Sat Aug 27 – 2:30pm
Wed Aug 31 – 10:15pm
Thu Sept 1 – 8:15pm
Sat Sept 3 – 8:45pm
When Paper Street Theatre announced they are doing a sequel to their wildly successful improvised show An Improvised Quentin Tarantino from a few years ago, I knew I had to see their show with a Hi-Yo, Silver! Away! The classic material that made up the lore of The Lone Ranger is a Western, and I’m not talking about the Disney travesty. The only hurdle was to escape out of the East — the doldrums of the suburbs known as Gordon Head — and “Go West” to the heart of downtown, where the beat (excitement) happens at the Victoria Event Center — one of several fixtures representing the arts and culture to discover in this city.
Dave Morris leads a diverse talent of well-established names in this city arts scene — Chris Gabel, Andrew Brimmell, Christina Patterson, Missie Peters, Brooke Cameron, Byron Kjeldsen, Scott Thomson and Monica Ogden — to give Victoria Fringe Festival attendees a taste of the Old West, Quentin Tarantino style. That means plenty of swearing, and since I can get away with it, they are fucking hilarious! Borrowing bits and pieces from films like Django Unchained and onwards, including modelling the narrative around The Hateful Eight, the show is infused great moments to even make Tarantino giddy. As with any improv shows, they get concepts from the audience. They built a working story involving a Red Dirt Samurai, English Buffet and a Wounded Barmaid as three principal ideas.
The narrative is classic Kill Bill. As with any product from this filmmaker, the story is laced with blood and vengeance. Red confetti makes for a fun presentation whenever gore is spilt and imaginary weapons keep everyone safe lest a blade accidentally fly. Ogden made for a very cute and convincing heroic lead (yeah, I love cowgirls). Patterson and Brimmell played English siblings who were out to paint the town red. I always admire Patterson’s work and she played up the accent more than Brimmell to indicate who is truly dedicated to the British cause. Because these shows are light-hearted entertainment, not a lot of depth is meant to be offered. I knew a reference to the Boston Tea Party was coming, and while that can lead to a political statement, what was said did not distract. It helped solidify why the villains were here.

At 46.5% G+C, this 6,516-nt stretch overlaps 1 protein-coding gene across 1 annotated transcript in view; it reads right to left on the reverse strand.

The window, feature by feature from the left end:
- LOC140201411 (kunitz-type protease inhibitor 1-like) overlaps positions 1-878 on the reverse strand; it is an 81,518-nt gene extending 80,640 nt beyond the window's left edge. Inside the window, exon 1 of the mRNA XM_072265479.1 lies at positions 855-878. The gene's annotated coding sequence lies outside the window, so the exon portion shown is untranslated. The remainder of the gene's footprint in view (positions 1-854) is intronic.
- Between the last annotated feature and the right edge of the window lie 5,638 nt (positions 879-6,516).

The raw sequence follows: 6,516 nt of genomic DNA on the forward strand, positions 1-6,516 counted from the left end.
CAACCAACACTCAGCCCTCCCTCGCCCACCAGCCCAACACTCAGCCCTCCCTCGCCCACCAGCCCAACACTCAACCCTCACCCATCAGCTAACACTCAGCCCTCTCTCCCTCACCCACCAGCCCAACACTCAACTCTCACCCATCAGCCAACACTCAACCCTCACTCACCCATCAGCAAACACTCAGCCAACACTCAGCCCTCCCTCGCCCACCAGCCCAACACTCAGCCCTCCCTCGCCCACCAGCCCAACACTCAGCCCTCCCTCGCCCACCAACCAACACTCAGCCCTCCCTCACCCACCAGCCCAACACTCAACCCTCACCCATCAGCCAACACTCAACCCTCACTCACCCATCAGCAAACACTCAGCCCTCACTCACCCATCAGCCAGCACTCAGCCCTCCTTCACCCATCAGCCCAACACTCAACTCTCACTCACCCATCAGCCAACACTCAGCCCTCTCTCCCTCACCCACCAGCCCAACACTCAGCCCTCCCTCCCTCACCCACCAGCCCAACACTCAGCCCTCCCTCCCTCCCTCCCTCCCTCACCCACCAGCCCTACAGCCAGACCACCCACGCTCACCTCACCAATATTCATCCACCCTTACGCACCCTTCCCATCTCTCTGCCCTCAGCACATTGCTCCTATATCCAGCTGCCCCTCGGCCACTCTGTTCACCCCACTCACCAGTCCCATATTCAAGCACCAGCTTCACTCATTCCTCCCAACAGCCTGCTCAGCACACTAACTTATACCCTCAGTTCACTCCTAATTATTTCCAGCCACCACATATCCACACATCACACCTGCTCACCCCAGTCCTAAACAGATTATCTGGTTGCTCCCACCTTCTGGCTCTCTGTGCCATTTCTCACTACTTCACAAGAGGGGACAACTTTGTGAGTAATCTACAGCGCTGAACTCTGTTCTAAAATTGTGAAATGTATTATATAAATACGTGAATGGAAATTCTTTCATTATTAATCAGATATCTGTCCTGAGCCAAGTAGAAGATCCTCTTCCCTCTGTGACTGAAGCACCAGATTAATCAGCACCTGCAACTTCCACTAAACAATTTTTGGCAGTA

I laughed along to the expert delivery of the humorous moments and everyone cheered when another character died. This show is a perfect tribute to the tropes Tarantino loves using in his tales, and the cast knows his products very well. It’s like they watched the films religiously before they took to the stage. Even Peters looked wily as the sister of the Red Dirt Samurai; her death is what made this vigilante turn wild. Nothing revealed is really a spoiler since another performance can go down a different route.
There are times where I wish I can record on video Paper Street’s shows for prosperity. They are meant to be seen and experienced live, but there are times where I want to rewind and laugh along to that moment again. In the Friday show, it’s when an added toss of a rose (from my vantage point, that’s what it seemed to look like) at a “beheading scene.” In what makes this show terrific is the live music accompaniment by Dan Godlovitch. He provided many a familiar tone heard in Westerns and if only I was better able to whistle along, I would. The performance worked in perfect beat to the guitar sounds and the night could not be any better. Now I’ll be dusting my fedora and heading off to the sunset.
5 Blokes out of 5